Tag Archives: simplicity

Attitudes of Gratitude

22 Nov

This morning, I tried hard NOT to flail my arms out in African dance class as I had surgery last month and don’t care to rip stitches out prematurely. But how can one not feel joy when you hear a drum beat? Drums are akin to our hearts. They are the pulse of life itself – lub dub, lub dub. Years ago when music therapists and myself would bring drums into groups at the Hebrew Home for the Aged, even acute stage Alzheimer’s patients would tap a hand or a foot, despite being practically comatose and near death’s door.

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I have the privilege of taking African dance with a magnificent teacher. I studied African dance fairly extensively in college, so it’s part of my blood. However, the reason I love my teacher is because she understands dance as a form of worship. She practically radiates something higher than herself.

Dance is a way to express joy and praise; a way to mourn and rage.

I dance so I don’t forget I have a body that is often far superior to my mind. The body has its own knowledge and its own divinity. As Whitman wrote, “I sing the body electric!” and as Hafiz waxed eloquent:

Every child has known God, Not the God of names, Not the God of don’ts, Not the God who ever does anything weird, But the God who only knows four words and keeps repeating them, saying: “Come dance with Me.” Come dance.

This is the week of giving thanks. Dance reminds me of the vitality inherent in gratitude. Often, thanks is pretty basic: I slept well last night. This coffee tastes terrific. Friends make me smile. Strangers can be kind. Let me give you a hug. The dog wagged his tail. I’m doing what I love. It rained in LA. Sunday is football. People still care.

Amen.

 

 

Longing for Simplicity

7 May

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Last May I spent time in Lancaster, PA, home of the Amish and much beautiful farmland. What drew my attention wasn’t the attire of the Amish or the sight of horse drawn buggies chugging along the roads. Instead, I was struck by the beauty of the landscape and families working together in fields.

I spent my childhood summers in Wisconsin so this terrain was somewhat familiar. While staying with my grandparents, I visited many farms and sung songs to myself while playing in cornfields. Lancaster reminded me of this and left me with a haunting longing for a life more attuned to nature. Looking at some cows sitting in a field of flowers, I thought, “Wow. What a nice gig.”

It is a year later and although I am in a radically different place, the same yearnings persist.

Like last May, I continue to struggle with social media.  In fact, I actually de-activated my FB account. About social media, last May I wrote, “What the hell? What price are we paying for our obsessions with the Internet community? On my deathbed will I care how many followers I have on Twitter? Or will I instead be glad that I produced quality work, even if it never gets recognized? I have no answers because as much as I longed for simplicity as a child, I also yearned to have influence. Yet I wonder if ambition causes us to miss the mark all together.”

Last year the gifted Maya Angelou passed away – a woman of remarkable talent and endurance. How did this woman leave her imprint? When I think of famous people I wonder if they desired to be players on the world stage, or if they yielded power because they acted from integrity. If we embody the vision, does visibility organically follow?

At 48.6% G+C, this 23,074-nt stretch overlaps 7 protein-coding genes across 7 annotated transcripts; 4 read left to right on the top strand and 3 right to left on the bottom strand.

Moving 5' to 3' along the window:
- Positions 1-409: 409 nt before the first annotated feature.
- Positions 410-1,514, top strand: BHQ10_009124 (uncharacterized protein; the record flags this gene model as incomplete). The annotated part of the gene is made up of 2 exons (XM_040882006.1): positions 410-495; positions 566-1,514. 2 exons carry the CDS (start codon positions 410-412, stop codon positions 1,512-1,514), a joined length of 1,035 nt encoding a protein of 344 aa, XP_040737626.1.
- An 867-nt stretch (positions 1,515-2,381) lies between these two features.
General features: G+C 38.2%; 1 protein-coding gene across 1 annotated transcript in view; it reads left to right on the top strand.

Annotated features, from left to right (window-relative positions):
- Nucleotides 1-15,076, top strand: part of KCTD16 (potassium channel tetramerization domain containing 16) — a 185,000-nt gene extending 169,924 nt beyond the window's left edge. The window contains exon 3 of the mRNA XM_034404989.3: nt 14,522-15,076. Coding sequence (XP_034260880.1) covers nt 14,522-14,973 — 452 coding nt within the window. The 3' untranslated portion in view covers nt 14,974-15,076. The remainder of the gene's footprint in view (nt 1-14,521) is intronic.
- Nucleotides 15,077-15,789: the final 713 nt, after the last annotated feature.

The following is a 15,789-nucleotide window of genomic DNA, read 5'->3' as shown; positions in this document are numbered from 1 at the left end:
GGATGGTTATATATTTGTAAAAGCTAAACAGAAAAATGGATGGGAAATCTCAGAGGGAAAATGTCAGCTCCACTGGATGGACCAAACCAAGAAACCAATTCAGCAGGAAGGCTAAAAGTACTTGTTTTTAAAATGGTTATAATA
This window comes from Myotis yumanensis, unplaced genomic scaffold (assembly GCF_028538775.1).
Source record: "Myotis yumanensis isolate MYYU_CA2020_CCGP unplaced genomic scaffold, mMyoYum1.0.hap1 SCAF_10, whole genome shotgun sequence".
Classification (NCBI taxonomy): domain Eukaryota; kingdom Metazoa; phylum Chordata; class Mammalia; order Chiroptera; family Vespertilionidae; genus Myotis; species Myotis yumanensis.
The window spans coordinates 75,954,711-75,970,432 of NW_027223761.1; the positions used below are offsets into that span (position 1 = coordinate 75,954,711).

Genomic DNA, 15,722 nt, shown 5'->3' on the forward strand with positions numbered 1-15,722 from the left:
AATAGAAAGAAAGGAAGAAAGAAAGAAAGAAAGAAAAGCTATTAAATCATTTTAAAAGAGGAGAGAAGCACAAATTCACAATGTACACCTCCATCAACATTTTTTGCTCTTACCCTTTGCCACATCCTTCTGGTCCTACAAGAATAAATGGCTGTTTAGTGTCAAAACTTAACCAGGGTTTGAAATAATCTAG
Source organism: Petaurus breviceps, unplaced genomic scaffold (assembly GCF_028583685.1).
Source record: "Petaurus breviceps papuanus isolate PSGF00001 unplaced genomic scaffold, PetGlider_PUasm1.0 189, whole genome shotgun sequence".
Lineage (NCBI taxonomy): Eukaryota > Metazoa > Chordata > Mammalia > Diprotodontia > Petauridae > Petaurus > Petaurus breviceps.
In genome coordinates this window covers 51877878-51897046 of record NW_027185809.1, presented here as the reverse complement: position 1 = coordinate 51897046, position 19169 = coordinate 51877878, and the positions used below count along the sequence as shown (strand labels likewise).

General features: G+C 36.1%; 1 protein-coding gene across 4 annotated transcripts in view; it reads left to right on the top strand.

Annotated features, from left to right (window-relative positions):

And in the end, what is it that we’re living for anyway?

I ask the same questions and I still want simplicity, serenity, and farmland.

Longing for Simplicity

31 May

20140525_192232

Last week I spent time in Lancaster, PA, home of the Amish and much beautiful farmland. What drew my attention wasn’t the attire of the Amish or the sight of horse drawn buggies chugging along the shoulder of the road. Instead, I was struck by the beauty of the landscape and the image of families working together in the fields.

I spent my childhood summers in Wisconsin so this terrain is not entirely unfamiliar. While staying with my grandparents, I had the opportunity to visit many a farm and sung songs to myself while playing in cornfields. Witnessing the Amish tend their farms reminded me of this and left me with a haunting longing for a life more attuned by nature and its rhythms. Looking at a group of cows sitting in a field of yellow flowers, I thought, “Wow. What a nice life.”

This morning while reading the Twitter and FB feed, I stopped for a moment and said to myself, “What the hell? What the hell is this all about? This constant need to press myself into the world all in the effort of building a platform? My only intention with these efforts is that perhaps one day my voice will be loud enough for a publisher to notice me and to bet on an unknown horse. But to what avail and at what cost? On my deathbed will I care how many followers I have on Twitter? Or will I instead be glad that I produced quality work even if it never gets recognized and out into the world? I have no answers because as much as I longed for simplicity as a child, I also longed to be recognized and to influence. But I wonder if ambition causes us to miss the mark all together.

This week the gifted Maya Angelou passed away – a woman of remarkable talent and endurance. How did this woman live her life and how did she generate her influence? When I think of famous people of dimension, integrity and talent, I wonder if they longed to be players on the world stage, or if simply living their truths led to this phenomenon. Is it possible that if we embody the vision, visibility follows organically?

And in the end, what is it that we’re living for anyway?